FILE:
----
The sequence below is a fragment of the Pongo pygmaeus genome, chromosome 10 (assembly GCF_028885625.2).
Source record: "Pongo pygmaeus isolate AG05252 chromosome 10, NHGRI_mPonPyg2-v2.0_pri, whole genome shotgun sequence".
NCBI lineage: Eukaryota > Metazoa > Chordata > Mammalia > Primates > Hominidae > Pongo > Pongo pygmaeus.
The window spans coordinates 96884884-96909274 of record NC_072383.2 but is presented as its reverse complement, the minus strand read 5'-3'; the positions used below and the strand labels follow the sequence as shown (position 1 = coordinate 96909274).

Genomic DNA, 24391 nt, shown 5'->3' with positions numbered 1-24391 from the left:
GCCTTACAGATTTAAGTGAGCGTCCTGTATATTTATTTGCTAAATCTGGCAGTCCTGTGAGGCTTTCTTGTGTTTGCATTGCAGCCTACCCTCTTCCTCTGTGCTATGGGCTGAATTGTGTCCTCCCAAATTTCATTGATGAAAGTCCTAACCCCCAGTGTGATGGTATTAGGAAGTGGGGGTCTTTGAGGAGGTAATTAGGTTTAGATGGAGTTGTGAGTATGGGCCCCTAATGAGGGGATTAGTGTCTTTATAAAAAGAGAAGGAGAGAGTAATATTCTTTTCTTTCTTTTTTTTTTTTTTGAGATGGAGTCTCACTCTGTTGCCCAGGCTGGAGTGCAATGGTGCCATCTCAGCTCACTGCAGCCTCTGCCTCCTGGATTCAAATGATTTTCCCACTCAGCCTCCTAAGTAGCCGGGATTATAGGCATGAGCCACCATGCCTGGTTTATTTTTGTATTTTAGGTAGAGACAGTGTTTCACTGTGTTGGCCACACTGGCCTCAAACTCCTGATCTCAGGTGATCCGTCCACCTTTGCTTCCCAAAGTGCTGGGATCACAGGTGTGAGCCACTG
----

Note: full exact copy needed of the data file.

The sequence below is a fragment of the Pongo pygmaeus genome, chromosome 10 (assembly GCF_028885625.2).
Source record: "Pongo pygmaeus isolate AG05252 chromosome 10, NHGRI_mPonPyg2-v2.0_pri, whole genome shotgun sequence".
NCBI lineage: Eukaryota > Metazoa > Chordata > Mammalia > Primates > Hominidae > Pongo > Pongo pygmaeus.
The window spans coordinates 96884884-96909274 of record NC_072383.2 but is presented as its reverse complement, the minus strand read 5'-3'; the positions used below and the strand labels follow the sequence as shown (position 1 = coordinate 96909274).

Genomic DNA, 24391 nt, shown 5'->3' with positions numbered 1-24391 from the left:
GCCTTACAGATTTAAGTGAGCGTCCTGTATATTTATTTGCTAAATCTGGCAGTCCTGTGAGGCTTTCTTGTGTTTGCATTGCAGCCTACCCTCTTCCTCTGTGCTATGGGCTGAATTGTGTCCTCCCAAATTTCATTGATGAAAGTCCTAACCCCCAGTGTGATGGTATTAGGAAGTGGGGGTCTTTGAGGAGGTAATTAGGTTTAGATGGAGTTGTGAGTATGGGCCCCTAATGAGGGGATTAGTGTCTTTATAAAAAGAGAAGGAGAGAGTAATATTCTTTTCTTTCTTTTTTTTTTTTTTGAGATGGAGTCTCACTCTGTTGCCCAGGCTGGAGTGCAATGGTGCCATCTCAGCTCACTGCAGCCTCTGCCTCCTGGATTCAAATGATTTTCCCACTCAGCCTCCTAAGTAGCCGGGATTATAGGCATGAGCCACCATGCCTGGTTTATTTTTGTATTTTAGGTAGAGACAGTGTTTCACTGTGTTGGCCACACTGGCCTCAAACTCCTGATCTCAGGTGATCCGTCCACCTTTGCTTCCCAAAGTGCTGGGATCACAGGTGTGAGCCACTG